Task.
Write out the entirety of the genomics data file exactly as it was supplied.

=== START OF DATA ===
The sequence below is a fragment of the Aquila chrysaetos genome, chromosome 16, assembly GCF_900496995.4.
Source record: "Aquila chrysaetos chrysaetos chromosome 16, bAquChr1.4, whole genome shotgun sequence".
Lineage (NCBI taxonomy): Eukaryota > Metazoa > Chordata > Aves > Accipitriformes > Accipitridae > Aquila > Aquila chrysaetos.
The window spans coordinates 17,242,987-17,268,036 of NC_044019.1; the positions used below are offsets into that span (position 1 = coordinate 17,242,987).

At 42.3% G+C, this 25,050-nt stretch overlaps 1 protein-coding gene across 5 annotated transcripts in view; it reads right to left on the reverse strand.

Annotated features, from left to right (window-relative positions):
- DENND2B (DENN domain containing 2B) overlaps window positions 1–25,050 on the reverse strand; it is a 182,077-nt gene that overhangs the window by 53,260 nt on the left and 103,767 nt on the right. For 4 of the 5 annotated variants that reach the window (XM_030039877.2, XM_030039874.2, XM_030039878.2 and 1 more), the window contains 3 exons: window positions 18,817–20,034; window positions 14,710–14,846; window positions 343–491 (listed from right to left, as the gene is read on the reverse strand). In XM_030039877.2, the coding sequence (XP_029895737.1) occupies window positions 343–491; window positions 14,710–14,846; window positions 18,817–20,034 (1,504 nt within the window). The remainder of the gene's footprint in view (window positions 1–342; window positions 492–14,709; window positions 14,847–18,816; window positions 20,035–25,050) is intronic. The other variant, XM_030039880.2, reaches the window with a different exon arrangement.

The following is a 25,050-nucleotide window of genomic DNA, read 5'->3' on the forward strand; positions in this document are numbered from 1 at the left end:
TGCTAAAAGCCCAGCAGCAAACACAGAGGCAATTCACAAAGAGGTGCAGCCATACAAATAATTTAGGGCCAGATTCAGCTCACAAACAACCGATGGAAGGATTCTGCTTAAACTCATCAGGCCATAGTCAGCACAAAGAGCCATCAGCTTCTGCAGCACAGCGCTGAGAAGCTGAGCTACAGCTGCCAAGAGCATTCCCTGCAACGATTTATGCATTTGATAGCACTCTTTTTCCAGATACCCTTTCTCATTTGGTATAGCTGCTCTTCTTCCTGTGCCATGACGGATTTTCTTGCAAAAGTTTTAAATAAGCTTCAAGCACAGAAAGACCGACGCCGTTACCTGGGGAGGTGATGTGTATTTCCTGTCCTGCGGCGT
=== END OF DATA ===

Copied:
The sequence below is a fragment of the Aquila chrysaetos genome, chromosome 16, assembly GCF_900496995.4.
Source record: "Aquila chrysaetos chrysaetos chromosome 16, bAquChr1.4, whole genome shotgun sequence".
Lineage (NCBI taxonomy): Eukaryota > Metazoa > Chordata > Aves > Accipitriformes > Accipitridae > Aquila > Aquila chrysaetos.
The window spans coordinates 17,242,987-17,268,036 of NC_044019.1; the positions used below are offsets into that span (position 1 = coordinate 17,242,987).

At 42.3% G+C, this 25,050-nt stretch overlaps 1 protein-coding gene across 5 annotated transcripts in view; it reads right to left on the reverse strand.

Annotated features, from left to right (window-relative positions):
- DENND2B (DENN domain containing 2B) overlaps window positions 1–25,050 on the reverse strand; it is a 182,077-nt gene that overhangs the window by 53,260 nt on the left and 103,767 nt on the right. For 4 of the 5 annotated variants that reach the window (XM_030039877.2, XM_030039874.2, XM_030039878.2 and 1 more), the window contains 3 exons: window positions 18,817–20,034; window positions 14,710–14,846; window positions 343–491 (listed from right to left, as the gene is read on the reverse strand). In XM_030039877.2, the coding sequence (XP_029895737.1) occupies window positions 343–491; window positions 14,710–14,846; window positions 18,817–20,034 (1,504 nt within the window). The remainder of the gene's footprint in view (window positions 1–342; window positions 492–14,709; window positions 14,847–18,816; window positions 20,035–25,050) is intronic. The other variant, XM_030039880.2, reaches the window with a different exon arrangement.

The following is a 25,050-nucleotide window of genomic DNA, read 5'->3' on the forward strand; positions in this document are numbered from 1 at the left end:
TGCTAAAAGCCCAGCAGCAAACACAGAGGCAATTCACAAAGAGGTGCAGCCATACAAATAATTTAGGGCCAGATTCAGCTCACAAACAACCGATGGAAGGATTCTGCTTAAACTCATCAGGCCATAGTCAGCACAAAGAGCCATCAGCTTCTGCAGCACAGCGCTGAGAAGCTGAGCTACAGCTGCCAAGAGCATTCCCTGCAACGATTTATGCATTTGATAGCACTCTTTTTCCAGATACCCTTTCTCATTTGGTATAGCTGCTCTTCTTCCTGTGCCATGACGGATTTTCTTGCAAAAGTTTTAAATAAGCTTCAAGCACAGAAAGACCGACGCCGTTACCTGGGGAGGTGATGTGTATTTCCTGTCCTGCGGCGT